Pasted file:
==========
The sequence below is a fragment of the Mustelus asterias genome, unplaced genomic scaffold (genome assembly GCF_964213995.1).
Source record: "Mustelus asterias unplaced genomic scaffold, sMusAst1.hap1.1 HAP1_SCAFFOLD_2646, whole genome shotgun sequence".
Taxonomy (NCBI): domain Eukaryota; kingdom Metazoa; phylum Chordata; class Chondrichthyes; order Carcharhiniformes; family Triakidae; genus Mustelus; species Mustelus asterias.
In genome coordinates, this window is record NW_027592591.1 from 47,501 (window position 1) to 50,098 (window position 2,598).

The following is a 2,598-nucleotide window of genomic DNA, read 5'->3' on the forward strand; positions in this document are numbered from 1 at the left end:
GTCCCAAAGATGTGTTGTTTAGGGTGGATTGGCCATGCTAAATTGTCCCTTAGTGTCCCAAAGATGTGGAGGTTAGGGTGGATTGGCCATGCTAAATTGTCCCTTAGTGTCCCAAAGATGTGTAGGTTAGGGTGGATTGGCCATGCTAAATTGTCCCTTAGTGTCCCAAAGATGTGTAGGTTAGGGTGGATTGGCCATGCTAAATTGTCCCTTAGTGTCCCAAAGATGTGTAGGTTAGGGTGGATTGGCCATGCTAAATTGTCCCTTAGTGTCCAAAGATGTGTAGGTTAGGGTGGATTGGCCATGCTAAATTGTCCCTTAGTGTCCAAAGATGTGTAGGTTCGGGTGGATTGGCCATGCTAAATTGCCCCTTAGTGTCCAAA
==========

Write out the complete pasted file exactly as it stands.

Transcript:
The sequence below is a fragment of the Mustelus asterias genome, unplaced genomic scaffold (genome assembly GCF_964213995.1).
Source record: "Mustelus asterias unplaced genomic scaffold, sMusAst1.hap1.1 HAP1_SCAFFOLD_2646, whole genome shotgun sequence".
Taxonomy (NCBI): domain Eukaryota; kingdom Metazoa; phylum Chordata; class Chondrichthyes; order Carcharhiniformes; family Triakidae; genus Mustelus; species Mustelus asterias.
In genome coordinates, this window is record NW_027592591.1 from 47,501 (window position 1) to 50,098 (window position 2,598).

The following is a 2,598-nucleotide window of genomic DNA, read 5'->3' on the forward strand; positions in this document are numbered from 1 at the left end:
GTCCCAAAGATGTGTTGTTTAGGGTGGATTGGCCATGCTAAATTGTCCCTTAGTGTCCCAAAGATGTGGAGGTTAGGGTGGATTGGCCATGCTAAATTGTCCCTTAGTGTCCCAAAGATGTGTAGGTTAGGGTGGATTGGCCATGCTAAATTGTCCCTTAGTGTCCCAAAGATGTGTAGGTTAGGGTGGATTGGCCATGCTAAATTGTCCCTTAGTGTCCCAAAGATGTGTAGGTTAGGGTGGATTGGCCATGCTAAATTGTCCCTTAGTGTCCAAAGATGTGTAGGTTAGGGTGGATTGGCCATGCTAAATTGTCCCTTAGTGTCCAAAGATGTGTAGGTTCGGGTGGATTGGCCATGCTAAATTGCCCCTTAGTGTCCAAA